When most folks think of Thoroughbred racing in the nineteenth and early twentieth centuries in the Deep South, one city usually comes to mind—New Orleans. However, another city on the Gulf Coast shared equal popularity during this era—the “City by the Bay,” that is, Mobile, Alabama.
While New Orleans had its Metairie Race Track and the Fairgrounds (the nation’s third oldest track still in business), Mobile had the Bascombe, Arlington Fairgrounds, and Oakdale race courses.
Bascombe Race Course. In the American Turf Register and Sporting Magazine, a popular magazine in the antebellum era, Bascombe’s 1838 racing schedule is listed, along with the names of the various horses competing, the days when different races will be held, the purse for the winner, and so on. These were the races the publication had omitted in an earlier issue. In 1860, the course was used as an encampment for volunteer troops called “Camp Montgomery.” Nowadays, Mobile uses it to train its Mounted Police Unit.
Arlington Fairgrounds. This track was located near the Bascombe Course, on a road that followed along the Mobile Bay southward for seven miles. Called the Bay Shell Road at the time, it was paved with oyster shells and to travel on it one had to pay a toll. Arlington’s track began around the 1870s, and its use for racing continued into the early twentieth century.
Oakdale. A track in this community was also in use at the turn of the twentieth century. Some local historians consider this one to have been Mobile’s best.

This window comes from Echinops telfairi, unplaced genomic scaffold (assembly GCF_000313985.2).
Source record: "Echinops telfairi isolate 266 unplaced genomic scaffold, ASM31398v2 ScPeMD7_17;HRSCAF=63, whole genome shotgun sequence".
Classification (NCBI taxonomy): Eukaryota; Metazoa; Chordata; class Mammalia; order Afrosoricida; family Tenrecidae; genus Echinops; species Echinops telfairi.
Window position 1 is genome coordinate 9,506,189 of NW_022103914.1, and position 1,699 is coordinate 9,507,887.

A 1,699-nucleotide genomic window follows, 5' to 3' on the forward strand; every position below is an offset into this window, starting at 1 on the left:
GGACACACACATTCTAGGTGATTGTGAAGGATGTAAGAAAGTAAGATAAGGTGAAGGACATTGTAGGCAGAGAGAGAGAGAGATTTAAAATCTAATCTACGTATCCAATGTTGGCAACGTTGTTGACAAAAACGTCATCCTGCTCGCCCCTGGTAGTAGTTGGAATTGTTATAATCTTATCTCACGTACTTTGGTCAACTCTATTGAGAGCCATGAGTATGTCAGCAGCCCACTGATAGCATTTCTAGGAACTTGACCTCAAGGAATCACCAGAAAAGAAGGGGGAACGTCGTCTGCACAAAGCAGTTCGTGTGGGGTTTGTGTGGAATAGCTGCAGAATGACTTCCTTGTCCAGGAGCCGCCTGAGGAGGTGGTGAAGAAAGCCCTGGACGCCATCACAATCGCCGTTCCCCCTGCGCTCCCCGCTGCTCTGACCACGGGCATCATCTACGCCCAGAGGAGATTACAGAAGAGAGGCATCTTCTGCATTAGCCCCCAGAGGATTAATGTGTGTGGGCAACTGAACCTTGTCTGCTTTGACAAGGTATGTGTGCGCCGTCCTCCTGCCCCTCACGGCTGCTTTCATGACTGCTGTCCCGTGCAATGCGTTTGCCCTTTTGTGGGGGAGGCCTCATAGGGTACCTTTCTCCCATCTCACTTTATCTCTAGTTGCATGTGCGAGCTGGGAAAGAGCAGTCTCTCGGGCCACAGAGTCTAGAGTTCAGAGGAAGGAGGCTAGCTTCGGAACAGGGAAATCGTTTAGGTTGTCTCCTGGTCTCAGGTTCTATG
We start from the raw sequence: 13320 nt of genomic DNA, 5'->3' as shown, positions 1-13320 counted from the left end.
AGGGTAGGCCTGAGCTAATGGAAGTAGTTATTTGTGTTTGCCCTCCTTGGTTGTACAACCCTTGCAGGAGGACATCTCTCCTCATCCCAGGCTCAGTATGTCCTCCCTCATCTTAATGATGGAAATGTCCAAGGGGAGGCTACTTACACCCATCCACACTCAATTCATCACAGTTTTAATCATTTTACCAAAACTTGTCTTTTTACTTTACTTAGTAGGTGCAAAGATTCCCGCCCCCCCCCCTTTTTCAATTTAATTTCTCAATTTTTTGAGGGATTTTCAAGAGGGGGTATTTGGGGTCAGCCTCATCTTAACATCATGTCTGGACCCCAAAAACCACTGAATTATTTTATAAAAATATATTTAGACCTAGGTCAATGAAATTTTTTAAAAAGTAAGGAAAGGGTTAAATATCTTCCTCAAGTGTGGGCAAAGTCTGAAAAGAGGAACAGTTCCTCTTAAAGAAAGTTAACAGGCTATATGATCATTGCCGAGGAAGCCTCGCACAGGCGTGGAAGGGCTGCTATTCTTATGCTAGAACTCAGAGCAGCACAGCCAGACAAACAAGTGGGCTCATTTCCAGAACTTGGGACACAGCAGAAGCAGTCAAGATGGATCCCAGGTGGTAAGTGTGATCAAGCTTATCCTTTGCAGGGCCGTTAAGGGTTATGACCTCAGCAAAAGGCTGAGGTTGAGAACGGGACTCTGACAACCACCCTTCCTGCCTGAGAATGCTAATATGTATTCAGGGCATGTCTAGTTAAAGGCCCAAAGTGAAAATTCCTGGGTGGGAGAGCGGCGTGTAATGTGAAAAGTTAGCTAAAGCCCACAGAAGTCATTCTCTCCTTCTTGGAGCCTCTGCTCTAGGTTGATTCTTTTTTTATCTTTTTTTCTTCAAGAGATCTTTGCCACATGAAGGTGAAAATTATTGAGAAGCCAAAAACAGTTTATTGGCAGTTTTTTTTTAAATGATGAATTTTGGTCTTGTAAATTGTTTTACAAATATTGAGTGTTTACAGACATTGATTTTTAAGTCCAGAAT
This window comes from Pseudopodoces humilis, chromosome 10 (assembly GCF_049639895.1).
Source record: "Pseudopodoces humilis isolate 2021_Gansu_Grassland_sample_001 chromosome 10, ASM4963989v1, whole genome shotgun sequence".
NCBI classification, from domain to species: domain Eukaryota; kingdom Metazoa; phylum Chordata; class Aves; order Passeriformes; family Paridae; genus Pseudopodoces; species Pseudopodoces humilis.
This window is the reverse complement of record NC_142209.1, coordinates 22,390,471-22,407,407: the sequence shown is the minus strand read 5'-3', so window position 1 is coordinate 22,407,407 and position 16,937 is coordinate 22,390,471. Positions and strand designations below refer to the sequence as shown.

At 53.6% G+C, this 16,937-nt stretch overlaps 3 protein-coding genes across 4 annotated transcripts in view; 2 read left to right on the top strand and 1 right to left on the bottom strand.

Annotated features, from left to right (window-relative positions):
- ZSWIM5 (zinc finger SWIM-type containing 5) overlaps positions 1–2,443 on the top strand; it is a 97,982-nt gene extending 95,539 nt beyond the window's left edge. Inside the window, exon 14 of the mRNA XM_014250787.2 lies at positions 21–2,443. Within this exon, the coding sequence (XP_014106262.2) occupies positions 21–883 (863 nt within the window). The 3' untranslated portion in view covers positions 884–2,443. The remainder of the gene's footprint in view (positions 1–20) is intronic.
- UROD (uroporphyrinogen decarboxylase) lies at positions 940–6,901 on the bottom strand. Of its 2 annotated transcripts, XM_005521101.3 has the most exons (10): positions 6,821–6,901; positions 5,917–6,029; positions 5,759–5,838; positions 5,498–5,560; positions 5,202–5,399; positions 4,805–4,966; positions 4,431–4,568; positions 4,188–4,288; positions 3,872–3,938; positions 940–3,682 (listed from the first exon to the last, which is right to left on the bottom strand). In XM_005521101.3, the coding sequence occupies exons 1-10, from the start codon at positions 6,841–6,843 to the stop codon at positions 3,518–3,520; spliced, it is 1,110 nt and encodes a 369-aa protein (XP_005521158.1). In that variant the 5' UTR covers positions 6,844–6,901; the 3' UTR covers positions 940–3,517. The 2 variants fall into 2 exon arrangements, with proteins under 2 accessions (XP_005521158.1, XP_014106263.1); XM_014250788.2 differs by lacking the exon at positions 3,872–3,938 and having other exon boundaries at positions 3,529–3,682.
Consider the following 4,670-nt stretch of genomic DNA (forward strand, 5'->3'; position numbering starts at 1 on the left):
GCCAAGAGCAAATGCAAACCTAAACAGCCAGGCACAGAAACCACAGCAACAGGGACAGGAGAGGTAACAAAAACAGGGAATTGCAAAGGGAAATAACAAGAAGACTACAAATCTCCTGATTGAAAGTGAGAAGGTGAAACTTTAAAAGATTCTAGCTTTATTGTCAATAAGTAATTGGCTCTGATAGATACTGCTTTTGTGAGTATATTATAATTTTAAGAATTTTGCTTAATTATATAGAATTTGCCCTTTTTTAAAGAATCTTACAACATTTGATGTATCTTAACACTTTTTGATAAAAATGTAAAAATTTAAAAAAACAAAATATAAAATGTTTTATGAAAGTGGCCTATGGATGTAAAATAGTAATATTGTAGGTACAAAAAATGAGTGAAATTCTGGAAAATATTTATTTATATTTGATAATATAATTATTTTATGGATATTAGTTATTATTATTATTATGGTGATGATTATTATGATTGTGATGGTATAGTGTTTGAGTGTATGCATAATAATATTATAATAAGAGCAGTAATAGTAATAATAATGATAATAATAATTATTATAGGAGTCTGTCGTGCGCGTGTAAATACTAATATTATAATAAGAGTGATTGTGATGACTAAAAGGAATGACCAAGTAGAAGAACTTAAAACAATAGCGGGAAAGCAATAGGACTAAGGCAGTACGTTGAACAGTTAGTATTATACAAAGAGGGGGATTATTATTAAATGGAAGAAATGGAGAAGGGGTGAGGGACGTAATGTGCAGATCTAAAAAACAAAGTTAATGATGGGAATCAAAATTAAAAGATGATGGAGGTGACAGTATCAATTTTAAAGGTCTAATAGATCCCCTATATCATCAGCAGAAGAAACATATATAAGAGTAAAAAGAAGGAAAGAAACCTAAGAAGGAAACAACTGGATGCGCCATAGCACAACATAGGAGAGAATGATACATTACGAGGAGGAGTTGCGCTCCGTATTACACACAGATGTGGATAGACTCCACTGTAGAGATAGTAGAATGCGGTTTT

In Turfmen and the Prodigal, due out this September, I use a fictional track in Spring Hill, Alabama, west of Mobile. During the antebellum era, Spring Hill was a late spring and summer refuge for many of Mobile’s wealthy citizens.
“Camp Montgomery,” Alabama Historical Quarterly 20, no. 2 (1958): 293
“Fairgrounds History Remembered in New Documentary,” Mid-City Messenger, November 18, 2014,https://midcitymessenger.com/2014/11/18/fair-grounds-history-remembered-in-new-documentary/.
“Horsing Around,” Mobile Bay Magazine 37, no. 4(2021):82.
McLaurin, Melton and Michael Thomason. Mobile: The Life and Times of a Great Southern City. Woodland Hills, CA, 1981.
“Omissions in the Racing Calendar,” American and Turf Register and Sporting Magazine 10 (January and February, 1839): 94.
Preston, Ben C. “Mobile Alabama Nostalgia Back in the Day,” Facebook, December 23. 2016, https://www.facebook.com/groups/MobileNostalgia.
Scott, Mike. “From Horses to Corpses: How Metairie Race Course Became Metairie Cemetery,” The Times Picayune, April 12, 2017; Updated July 22, 2019https://www.nola.com/300/article_4d8f567b-5039-5e52-88b7-9e6a4331925a.html